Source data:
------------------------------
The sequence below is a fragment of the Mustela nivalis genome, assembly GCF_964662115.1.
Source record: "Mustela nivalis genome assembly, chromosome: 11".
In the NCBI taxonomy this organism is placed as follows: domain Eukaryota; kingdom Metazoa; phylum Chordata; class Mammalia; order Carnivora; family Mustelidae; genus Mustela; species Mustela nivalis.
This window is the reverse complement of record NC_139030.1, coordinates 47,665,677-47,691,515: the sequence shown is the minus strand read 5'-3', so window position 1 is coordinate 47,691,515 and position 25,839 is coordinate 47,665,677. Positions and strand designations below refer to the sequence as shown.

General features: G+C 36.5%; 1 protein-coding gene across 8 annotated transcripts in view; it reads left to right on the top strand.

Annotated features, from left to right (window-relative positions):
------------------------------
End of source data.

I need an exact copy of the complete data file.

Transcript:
The sequence below is a fragment of the Mustela nivalis genome, assembly GCF_964662115.1.
Source record: "Mustela nivalis genome assembly, chromosome: 11".
In the NCBI taxonomy this organism is placed as follows: domain Eukaryota; kingdom Metazoa; phylum Chordata; class Mammalia; order Carnivora; family Mustelidae; genus Mustela; species Mustela nivalis.
This window is the reverse complement of record NC_139030.1, coordinates 47,665,677-47,691,515: the sequence shown is the minus strand read 5'-3', so window position 1 is coordinate 47,691,515 and position 25,839 is coordinate 47,665,677. Positions and strand designations below refer to the sequence as shown.

General features: G+C 36.5%; 1 protein-coding gene across 8 annotated transcripts in view; it reads left to right on the top strand.

Annotated features, from left to right (window-relative positions):